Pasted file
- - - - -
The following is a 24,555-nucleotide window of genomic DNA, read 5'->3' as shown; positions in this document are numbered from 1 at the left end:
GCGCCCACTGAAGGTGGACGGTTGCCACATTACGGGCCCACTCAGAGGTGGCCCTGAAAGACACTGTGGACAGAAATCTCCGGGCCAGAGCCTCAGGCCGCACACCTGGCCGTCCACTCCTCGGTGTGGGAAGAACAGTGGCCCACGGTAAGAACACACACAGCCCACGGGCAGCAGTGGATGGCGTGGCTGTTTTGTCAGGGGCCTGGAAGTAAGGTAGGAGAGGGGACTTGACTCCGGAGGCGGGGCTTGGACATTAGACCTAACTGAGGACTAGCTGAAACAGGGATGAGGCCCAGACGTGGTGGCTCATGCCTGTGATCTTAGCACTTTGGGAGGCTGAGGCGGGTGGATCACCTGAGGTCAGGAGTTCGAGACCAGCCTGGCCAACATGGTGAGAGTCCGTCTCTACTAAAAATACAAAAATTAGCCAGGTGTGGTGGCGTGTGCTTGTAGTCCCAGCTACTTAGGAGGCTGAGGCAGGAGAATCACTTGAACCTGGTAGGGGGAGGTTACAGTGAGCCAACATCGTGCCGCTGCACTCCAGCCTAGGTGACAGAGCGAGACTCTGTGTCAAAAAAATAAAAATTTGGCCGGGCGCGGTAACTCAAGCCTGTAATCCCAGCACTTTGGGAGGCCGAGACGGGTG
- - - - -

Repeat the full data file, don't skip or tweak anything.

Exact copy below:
The following is a 24,555-nucleotide window of genomic DNA, read 5'->3' as shown; positions in this document are numbered from 1 at the left end:
GCGCCCACTGAAGGTGGACGGTTGCCACATTACGGGCCCACTCAGAGGTGGCCCTGAAAGACACTGTGGACAGAAATCTCCGGGCCAGAGCCTCAGGCCGCACACCTGGCCGTCCACTCCTCGGTGTGGGAAGAACAGTGGCCCACGGTAAGAACACACACAGCCCACGGGCAGCAGTGGATGGCGTGGCTGTTTTGTCAGGGGCCTGGAAGTAAGGTAGGAGAGGGGACTTGACTCCGGAGGCGGGGCTTGGACATTAGACCTAACTGAGGACTAGCTGAAACAGGGATGAGGCCCAGACGTGGTGGCTCATGCCTGTGATCTTAGCACTTTGGGAGGCTGAGGCGGGTGGATCACCTGAGGTCAGGAGTTCGAGACCAGCCTGGCCAACATGGTGAGAGTCCGTCTCTACTAAAAATACAAAAATTAGCCAGGTGTGGTGGCGTGTGCTTGTAGTCCCAGCTACTTAGGAGGCTGAGGCAGGAGAATCACTTGAACCTGGTAGGGGGAGGTTACAGTGAGCCAACATCGTGCCGCTGCACTCCAGCCTAGGTGACAGAGCGAGACTCTGTGTCAAAAAAATAAAAATTTGGCCGGGCGCGGTAACTCAAGCCTGTAATCCCAGCACTTTGGGAGGCCGAGACGGGTG